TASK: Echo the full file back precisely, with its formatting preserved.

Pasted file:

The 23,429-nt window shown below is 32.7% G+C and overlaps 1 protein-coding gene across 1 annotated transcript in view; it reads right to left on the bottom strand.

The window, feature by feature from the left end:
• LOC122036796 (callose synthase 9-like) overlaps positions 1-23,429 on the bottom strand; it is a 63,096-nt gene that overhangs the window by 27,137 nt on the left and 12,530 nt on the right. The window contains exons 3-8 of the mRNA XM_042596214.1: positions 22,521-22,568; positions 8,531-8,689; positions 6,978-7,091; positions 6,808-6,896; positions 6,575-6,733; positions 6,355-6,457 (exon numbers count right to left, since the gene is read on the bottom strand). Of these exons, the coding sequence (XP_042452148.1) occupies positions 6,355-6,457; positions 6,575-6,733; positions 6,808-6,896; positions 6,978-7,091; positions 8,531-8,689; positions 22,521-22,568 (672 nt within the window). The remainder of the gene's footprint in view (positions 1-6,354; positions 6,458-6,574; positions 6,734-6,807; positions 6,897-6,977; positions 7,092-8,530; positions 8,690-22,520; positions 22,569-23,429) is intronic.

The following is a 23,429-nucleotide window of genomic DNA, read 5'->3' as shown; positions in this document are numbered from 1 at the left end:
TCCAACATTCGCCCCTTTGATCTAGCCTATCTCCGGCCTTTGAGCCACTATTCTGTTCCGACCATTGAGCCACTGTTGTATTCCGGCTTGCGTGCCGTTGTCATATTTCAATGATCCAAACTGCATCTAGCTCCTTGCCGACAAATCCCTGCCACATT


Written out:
The 23,429-nt window shown below is 32.7% G+C and overlaps 1 protein-coding gene across 1 annotated transcript in view; it reads right to left on the bottom strand.

The window, feature by feature from the left end:
• LOC122036796 (callose synthase 9-like) overlaps positions 1-23,429 on the bottom strand; it is a 63,096-nt gene that overhangs the window by 27,137 nt on the left and 12,530 nt on the right. The window contains exons 3-8 of the mRNA XM_042596214.1: positions 22,521-22,568; positions 8,531-8,689; positions 6,978-7,091; positions 6,808-6,896; positions 6,575-6,733; positions 6,355-6,457 (exon numbers count right to left, since the gene is read on the bottom strand). Of these exons, the coding sequence (XP_042452148.1) occupies positions 6,355-6,457; positions 6,575-6,733; positions 6,808-6,896; positions 6,978-7,091; positions 8,531-8,689; positions 22,521-22,568 (672 nt within the window). The remainder of the gene's footprint in view (positions 1-6,354; positions 6,458-6,574; positions 6,734-6,807; positions 6,897-6,977; positions 7,092-8,530; positions 8,690-22,520; positions 22,569-23,429) is intronic.

The following is a 23,429-nucleotide window of genomic DNA, read 5'->3' as shown; positions in this document are numbered from 1 at the left end:
TCCAACATTCGCCCCTTTGATCTAGCCTATCTCCGGCCTTTGAGCCACTATTCTGTTCCGACCATTGAGCCACTGTTGTATTCCGGCTTGCGTGCCGTTGTCATATTTCAATGATCCAAACTGCATCTAGCTCCTTGCCGACAAATCCCTGCCACATT